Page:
1917 Henderson G Motorcycle

This is Classic Motorcycle Mecca’s example of what is largely considered the last of the “real” Detroit Hendersons.

In its fleeting lifespan, the Detroit-based company – which was started in 1911 by brothers William G. and Thomas W. Henderson – certainly made its mark. After first developing a prototype motorcycle in 1911 and rolling its first bikes for sale off the production line in 1912, Henderson developed a reputation for continuous and rapid improvements. The Model B of 1913 came complete with revised girder forks and an improved brake; the following year in 1914 a two-speed hub was introduced; 1916 saw an optional shorter, 1.76m (58 inch) frame; and by 1917 the earlier drip and splash lubrication system was superseded by a wet sump system and a three-speed gearbox, and also came complete with a heavy-duty clutch that was incorporated behind the engine. That’s a fair bit of innovation in just five short years of production.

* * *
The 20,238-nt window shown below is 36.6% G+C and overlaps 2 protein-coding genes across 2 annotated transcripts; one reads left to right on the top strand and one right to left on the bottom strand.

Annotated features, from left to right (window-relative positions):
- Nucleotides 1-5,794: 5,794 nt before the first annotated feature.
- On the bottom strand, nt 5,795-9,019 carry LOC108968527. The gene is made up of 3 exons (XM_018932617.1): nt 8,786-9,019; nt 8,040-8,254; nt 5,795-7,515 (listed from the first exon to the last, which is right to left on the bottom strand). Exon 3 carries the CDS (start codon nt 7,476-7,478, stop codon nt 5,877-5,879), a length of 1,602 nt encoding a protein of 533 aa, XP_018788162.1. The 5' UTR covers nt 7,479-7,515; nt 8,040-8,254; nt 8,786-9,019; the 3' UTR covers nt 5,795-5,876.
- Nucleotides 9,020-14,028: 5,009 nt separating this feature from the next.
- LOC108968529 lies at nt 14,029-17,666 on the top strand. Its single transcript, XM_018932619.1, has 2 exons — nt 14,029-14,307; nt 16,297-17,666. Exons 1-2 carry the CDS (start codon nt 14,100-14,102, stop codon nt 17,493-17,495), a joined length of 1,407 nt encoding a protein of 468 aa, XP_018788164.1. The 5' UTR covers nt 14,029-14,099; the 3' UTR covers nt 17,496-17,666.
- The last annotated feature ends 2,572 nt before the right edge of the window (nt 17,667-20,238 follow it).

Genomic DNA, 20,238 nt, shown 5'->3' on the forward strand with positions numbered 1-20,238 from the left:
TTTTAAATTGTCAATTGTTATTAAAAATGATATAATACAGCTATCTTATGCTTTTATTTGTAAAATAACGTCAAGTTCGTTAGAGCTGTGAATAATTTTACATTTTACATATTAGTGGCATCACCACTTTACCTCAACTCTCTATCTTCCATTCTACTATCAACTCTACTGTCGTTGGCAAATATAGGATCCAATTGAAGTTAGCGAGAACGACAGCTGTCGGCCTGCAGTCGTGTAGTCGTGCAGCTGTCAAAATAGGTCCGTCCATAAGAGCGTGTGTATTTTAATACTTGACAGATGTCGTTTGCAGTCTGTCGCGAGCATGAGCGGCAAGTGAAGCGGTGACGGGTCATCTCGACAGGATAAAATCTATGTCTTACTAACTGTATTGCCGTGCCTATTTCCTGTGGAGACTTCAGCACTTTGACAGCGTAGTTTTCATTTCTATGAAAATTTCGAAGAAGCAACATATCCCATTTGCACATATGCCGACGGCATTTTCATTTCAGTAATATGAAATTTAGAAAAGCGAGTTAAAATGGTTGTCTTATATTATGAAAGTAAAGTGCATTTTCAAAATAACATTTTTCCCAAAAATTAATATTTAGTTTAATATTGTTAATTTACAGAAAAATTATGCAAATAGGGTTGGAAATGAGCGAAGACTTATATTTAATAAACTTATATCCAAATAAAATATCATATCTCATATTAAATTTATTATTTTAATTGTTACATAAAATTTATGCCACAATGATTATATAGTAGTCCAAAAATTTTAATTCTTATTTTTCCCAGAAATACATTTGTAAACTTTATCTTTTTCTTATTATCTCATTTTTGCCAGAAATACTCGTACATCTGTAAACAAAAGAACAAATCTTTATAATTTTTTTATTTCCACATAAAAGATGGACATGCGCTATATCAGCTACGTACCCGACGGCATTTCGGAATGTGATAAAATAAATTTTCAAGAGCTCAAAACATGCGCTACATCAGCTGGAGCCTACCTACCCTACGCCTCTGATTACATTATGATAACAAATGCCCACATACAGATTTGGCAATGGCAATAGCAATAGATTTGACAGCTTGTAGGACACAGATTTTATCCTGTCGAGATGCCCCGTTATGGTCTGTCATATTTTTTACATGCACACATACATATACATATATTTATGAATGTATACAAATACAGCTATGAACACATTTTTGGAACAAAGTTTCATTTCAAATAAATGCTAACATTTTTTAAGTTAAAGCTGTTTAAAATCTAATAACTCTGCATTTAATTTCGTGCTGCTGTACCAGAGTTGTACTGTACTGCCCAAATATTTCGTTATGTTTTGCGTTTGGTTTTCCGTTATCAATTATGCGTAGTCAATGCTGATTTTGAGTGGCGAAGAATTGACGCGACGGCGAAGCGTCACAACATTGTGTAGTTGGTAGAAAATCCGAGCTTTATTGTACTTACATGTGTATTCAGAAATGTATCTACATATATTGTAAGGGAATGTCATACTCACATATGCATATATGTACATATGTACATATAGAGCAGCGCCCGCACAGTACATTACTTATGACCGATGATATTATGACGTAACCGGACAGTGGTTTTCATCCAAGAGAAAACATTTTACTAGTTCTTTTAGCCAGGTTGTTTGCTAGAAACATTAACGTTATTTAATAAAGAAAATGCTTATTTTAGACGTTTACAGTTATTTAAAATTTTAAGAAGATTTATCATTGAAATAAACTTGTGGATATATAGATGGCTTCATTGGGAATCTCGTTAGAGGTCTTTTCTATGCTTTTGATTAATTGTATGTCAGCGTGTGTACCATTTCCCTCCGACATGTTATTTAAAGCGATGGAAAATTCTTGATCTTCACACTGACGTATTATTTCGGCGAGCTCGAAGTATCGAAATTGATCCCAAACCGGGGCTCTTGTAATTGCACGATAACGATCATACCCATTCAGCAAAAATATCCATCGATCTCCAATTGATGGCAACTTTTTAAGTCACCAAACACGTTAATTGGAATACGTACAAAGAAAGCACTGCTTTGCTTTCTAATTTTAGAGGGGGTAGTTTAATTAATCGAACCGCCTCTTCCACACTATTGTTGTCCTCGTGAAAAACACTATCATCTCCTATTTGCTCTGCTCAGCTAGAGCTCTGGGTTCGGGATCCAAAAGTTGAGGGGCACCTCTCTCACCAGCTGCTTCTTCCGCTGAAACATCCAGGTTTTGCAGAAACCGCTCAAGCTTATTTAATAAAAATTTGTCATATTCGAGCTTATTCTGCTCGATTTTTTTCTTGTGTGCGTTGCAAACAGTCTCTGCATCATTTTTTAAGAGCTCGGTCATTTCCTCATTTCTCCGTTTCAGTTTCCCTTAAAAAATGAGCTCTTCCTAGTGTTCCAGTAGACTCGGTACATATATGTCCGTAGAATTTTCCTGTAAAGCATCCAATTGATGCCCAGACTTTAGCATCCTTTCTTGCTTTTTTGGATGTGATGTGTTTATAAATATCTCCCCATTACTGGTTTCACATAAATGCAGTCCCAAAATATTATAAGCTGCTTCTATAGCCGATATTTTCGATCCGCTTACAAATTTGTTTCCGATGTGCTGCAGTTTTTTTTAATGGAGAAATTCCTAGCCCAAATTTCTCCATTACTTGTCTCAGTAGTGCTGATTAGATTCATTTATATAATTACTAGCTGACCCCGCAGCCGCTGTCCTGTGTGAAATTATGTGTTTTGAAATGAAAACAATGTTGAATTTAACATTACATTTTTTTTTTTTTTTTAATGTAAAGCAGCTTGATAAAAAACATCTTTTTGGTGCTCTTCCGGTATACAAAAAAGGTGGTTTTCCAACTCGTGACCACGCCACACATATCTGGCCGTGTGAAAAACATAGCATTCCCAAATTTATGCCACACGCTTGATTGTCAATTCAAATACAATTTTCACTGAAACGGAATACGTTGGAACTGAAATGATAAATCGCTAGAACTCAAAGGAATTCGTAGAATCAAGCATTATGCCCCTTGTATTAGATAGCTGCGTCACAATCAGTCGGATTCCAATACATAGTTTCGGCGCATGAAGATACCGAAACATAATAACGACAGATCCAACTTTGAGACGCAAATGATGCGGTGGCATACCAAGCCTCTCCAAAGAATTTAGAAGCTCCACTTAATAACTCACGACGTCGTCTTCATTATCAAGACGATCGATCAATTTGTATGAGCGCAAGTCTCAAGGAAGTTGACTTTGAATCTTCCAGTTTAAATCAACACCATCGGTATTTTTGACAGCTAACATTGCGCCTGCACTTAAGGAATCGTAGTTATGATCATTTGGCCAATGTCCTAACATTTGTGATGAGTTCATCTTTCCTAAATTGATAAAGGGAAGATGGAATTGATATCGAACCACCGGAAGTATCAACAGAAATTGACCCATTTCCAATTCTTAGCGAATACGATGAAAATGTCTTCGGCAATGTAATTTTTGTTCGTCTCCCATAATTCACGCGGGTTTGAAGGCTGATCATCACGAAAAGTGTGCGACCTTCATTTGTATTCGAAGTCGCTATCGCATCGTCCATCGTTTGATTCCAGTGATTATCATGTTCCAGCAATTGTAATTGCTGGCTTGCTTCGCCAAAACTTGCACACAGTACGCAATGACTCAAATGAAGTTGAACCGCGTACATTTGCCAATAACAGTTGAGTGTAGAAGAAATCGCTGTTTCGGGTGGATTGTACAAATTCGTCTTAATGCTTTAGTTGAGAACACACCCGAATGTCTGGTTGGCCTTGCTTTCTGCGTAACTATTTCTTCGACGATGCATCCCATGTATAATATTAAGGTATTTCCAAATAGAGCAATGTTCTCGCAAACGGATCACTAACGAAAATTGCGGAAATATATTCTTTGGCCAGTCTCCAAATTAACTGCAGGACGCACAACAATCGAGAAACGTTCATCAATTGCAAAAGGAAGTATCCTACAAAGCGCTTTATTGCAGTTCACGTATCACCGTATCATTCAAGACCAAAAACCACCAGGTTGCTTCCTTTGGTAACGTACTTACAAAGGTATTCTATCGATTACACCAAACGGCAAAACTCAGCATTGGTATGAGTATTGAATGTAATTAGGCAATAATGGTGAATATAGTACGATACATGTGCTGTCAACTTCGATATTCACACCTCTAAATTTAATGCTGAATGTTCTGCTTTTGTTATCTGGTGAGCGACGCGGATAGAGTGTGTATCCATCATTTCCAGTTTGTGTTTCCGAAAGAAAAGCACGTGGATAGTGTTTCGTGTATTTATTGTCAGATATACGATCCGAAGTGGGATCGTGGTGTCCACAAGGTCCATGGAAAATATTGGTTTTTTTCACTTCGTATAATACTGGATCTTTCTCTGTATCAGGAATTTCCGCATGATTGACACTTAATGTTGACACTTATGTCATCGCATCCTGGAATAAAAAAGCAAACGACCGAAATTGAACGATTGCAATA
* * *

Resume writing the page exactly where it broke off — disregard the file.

And short years of production it would be.

Despite the popularity of its products and the successes its bikes racked up in endurance events, the Henderson Motorcycle Company was in deepening financial difficulty. Increasing material and labour costs, as well as the irregular availability of supplies (due to production output being diverted towards military production in WWI), meant Henderson Motorcycle Company was in dire straits. As a result, in November 1917 the company was sold to Ignaz Schwinn, of Schwinn bicycle fame, who had also purchased the Excelsior Motor and Manufacturing Company in 1911. Schwinn moved the production of motorcycles, still bearing the Henderson name, to the Excelsior plant in Chicago. Both brands were manufactured there until Schwinn opted to end motorcycle production in 1931, when the Great Depression saw sales seriously plummet.

This motorcycle was displayed at the Banbury Run Autojumble at the Heritage Motor Centre, in Gaydon in the United Kingdom, in June 2009 before its arrival in New Zealand the following month.

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